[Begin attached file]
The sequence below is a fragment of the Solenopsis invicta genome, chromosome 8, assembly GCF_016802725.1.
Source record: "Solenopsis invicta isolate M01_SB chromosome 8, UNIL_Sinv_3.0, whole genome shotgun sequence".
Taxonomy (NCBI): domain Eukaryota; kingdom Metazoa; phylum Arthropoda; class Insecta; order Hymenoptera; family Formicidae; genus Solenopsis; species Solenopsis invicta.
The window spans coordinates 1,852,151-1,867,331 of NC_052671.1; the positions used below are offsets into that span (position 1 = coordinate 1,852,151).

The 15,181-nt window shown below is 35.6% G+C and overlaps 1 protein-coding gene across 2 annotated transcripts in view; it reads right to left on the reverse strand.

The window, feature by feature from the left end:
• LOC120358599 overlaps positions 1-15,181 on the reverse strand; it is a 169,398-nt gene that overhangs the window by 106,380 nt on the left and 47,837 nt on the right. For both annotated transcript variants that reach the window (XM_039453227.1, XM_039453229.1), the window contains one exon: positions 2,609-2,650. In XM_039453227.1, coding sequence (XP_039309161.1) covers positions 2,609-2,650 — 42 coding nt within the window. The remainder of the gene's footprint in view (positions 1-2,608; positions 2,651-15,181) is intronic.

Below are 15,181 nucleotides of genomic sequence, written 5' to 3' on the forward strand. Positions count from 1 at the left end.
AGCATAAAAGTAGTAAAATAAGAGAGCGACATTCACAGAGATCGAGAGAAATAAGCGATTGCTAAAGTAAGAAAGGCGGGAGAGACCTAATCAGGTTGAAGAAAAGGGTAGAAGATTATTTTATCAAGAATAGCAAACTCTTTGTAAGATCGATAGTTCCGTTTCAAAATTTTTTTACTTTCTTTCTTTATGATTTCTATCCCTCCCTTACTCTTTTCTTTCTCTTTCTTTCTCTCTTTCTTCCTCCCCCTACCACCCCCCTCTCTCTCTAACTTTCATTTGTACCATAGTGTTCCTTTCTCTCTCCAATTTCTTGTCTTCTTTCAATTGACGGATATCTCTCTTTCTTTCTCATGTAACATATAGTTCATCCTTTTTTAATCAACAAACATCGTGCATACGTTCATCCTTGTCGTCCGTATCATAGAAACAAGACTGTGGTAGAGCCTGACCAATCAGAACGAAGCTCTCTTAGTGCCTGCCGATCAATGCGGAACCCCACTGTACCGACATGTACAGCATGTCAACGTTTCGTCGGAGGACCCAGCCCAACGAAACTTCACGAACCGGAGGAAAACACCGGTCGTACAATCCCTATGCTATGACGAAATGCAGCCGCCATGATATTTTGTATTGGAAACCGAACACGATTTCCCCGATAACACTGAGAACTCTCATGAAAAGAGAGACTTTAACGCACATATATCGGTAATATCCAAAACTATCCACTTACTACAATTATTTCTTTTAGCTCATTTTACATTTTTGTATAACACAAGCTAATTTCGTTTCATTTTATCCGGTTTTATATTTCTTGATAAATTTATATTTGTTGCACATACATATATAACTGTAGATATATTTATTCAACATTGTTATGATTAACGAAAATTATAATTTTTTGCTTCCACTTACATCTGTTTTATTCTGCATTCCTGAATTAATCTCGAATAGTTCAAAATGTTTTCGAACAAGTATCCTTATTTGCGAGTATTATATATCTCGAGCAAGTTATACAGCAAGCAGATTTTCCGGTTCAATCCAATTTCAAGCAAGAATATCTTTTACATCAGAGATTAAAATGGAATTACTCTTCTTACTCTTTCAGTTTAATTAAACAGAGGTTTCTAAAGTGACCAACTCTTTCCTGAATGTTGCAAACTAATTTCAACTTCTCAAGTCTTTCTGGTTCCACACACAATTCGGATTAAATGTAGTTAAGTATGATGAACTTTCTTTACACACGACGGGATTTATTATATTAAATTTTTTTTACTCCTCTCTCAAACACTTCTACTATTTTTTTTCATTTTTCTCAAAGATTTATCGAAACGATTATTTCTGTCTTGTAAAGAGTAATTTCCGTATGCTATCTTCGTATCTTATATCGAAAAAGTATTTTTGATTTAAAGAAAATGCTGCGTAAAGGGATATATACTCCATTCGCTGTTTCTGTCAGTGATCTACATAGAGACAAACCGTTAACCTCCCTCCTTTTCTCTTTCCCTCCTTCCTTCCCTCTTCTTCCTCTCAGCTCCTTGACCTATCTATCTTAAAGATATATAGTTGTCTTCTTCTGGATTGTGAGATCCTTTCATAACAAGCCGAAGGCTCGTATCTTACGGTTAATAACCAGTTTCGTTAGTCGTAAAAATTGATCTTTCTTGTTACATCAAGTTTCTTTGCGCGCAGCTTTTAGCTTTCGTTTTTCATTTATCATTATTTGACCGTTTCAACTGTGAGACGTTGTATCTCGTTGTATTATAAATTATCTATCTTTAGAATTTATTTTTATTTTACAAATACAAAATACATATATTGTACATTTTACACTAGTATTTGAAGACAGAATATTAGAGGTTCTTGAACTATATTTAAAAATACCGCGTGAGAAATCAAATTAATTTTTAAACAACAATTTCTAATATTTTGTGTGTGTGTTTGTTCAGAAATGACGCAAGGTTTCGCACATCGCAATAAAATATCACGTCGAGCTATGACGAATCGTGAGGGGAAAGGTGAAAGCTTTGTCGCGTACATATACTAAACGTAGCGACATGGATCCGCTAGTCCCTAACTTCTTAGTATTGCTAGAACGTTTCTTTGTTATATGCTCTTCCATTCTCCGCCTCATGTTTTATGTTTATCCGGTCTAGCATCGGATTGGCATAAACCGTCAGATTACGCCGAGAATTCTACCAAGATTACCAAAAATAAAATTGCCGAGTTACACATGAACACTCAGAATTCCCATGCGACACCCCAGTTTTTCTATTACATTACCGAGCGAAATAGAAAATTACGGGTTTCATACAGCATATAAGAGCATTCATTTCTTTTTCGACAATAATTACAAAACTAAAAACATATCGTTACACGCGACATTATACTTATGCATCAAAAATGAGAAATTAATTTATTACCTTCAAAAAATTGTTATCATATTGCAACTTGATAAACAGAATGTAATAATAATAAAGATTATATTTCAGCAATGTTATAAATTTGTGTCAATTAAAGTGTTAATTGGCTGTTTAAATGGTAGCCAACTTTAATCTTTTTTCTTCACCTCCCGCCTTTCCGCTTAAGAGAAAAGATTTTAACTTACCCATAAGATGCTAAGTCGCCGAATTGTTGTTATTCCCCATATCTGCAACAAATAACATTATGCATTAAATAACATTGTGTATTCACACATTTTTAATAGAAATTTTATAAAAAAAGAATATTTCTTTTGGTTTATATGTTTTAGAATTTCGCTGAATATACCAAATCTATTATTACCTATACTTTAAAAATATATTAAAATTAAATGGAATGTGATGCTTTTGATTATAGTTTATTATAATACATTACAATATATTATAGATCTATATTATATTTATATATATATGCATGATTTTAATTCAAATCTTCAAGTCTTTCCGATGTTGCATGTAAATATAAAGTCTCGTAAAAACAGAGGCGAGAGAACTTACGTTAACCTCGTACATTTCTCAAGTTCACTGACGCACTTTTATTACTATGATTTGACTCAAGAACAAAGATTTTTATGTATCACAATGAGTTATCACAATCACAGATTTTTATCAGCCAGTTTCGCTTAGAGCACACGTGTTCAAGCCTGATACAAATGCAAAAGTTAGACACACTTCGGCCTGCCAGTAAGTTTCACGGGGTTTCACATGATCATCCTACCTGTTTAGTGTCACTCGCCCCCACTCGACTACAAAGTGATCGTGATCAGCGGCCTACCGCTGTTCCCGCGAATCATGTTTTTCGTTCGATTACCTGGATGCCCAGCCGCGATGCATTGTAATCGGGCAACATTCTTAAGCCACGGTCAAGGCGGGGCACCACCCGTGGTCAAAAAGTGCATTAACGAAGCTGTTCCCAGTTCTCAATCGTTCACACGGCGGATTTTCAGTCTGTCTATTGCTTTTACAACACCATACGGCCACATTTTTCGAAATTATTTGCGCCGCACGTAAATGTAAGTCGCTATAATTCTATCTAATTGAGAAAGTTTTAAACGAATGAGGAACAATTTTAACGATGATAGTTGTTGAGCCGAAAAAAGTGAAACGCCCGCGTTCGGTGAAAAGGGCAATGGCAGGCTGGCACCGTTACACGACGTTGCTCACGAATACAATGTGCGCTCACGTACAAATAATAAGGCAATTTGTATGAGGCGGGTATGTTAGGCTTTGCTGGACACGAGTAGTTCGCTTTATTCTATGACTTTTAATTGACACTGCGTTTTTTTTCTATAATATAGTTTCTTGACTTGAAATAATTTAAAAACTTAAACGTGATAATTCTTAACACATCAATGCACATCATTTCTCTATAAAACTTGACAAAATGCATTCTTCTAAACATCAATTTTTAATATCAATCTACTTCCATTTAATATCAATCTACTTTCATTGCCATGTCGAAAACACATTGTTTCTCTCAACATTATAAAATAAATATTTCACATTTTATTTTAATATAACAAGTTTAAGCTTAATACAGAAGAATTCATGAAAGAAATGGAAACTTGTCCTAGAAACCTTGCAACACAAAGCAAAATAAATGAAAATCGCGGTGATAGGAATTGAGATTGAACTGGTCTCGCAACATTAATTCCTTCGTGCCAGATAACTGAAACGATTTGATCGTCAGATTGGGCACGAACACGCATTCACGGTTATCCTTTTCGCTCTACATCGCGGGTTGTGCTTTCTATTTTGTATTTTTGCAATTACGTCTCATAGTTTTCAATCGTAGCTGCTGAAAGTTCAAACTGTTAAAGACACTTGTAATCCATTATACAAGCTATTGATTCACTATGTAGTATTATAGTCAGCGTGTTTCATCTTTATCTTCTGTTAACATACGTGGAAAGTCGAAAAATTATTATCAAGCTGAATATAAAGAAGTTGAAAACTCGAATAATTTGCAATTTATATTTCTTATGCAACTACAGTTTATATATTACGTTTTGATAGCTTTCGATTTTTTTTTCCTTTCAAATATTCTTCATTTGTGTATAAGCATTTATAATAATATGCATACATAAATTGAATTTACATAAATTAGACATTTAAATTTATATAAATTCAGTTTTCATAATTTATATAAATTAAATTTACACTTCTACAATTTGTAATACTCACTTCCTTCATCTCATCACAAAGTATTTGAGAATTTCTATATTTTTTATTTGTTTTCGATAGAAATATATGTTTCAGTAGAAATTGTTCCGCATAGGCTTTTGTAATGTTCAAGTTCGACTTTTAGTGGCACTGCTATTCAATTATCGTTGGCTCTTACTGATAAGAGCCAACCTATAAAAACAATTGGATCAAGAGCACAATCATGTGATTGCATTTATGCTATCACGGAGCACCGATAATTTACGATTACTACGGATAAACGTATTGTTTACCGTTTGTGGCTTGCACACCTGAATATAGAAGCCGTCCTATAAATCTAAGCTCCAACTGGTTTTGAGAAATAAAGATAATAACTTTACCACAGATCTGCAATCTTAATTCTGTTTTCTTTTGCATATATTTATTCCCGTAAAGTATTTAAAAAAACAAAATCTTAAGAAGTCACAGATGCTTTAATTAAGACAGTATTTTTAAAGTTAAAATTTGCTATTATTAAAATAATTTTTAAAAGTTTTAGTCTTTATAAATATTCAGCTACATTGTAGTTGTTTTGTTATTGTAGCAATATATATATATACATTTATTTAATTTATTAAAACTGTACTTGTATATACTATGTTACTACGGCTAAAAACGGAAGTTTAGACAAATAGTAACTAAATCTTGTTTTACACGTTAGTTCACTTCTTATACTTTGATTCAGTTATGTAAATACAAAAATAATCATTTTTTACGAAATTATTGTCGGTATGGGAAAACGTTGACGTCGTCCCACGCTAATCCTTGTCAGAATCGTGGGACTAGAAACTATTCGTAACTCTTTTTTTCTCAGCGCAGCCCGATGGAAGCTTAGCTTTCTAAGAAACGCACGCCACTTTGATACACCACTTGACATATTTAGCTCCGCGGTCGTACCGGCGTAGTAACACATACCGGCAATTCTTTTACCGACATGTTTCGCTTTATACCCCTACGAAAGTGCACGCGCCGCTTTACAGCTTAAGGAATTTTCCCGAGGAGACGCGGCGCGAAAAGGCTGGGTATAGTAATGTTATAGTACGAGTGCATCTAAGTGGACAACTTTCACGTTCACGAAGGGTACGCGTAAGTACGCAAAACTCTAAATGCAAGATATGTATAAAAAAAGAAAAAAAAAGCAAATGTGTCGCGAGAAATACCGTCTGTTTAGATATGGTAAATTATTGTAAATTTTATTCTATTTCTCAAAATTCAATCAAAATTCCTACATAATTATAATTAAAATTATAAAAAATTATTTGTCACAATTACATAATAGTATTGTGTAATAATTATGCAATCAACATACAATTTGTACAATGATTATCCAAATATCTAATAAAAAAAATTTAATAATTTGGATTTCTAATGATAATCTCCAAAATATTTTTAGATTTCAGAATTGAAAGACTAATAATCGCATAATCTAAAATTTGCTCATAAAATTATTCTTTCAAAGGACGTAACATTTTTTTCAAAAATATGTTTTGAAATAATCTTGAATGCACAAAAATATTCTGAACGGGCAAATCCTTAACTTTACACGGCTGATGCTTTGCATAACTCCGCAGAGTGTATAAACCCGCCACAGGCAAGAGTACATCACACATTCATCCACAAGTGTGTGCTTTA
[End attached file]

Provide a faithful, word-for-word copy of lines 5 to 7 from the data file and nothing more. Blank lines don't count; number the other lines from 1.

The 15,181-nt window shown below is 35.6% G+C and overlaps 1 protein-coding gene across 2 annotated transcripts in view; it reads right to left on the reverse strand.

The window, feature by feature from the left end:
• LOC120358599 overlaps positions 1-15,181 on the reverse strand; it is a 169,398-nt gene that overhangs the window by 106,380 nt on the left and 47,837 nt on the right. For both annotated transcript variants that reach the window (XM_039453227.1, XM_039453229.1), the window contains one exon: positions 2,609-2,650. In XM_039453227.1, coding sequence (XP_039309161.1) covers positions 2,609-2,650 — 42 coding nt within the window. The remainder of the gene's footprint in view (positions 1-2,608; positions 2,651-15,181) is intronic.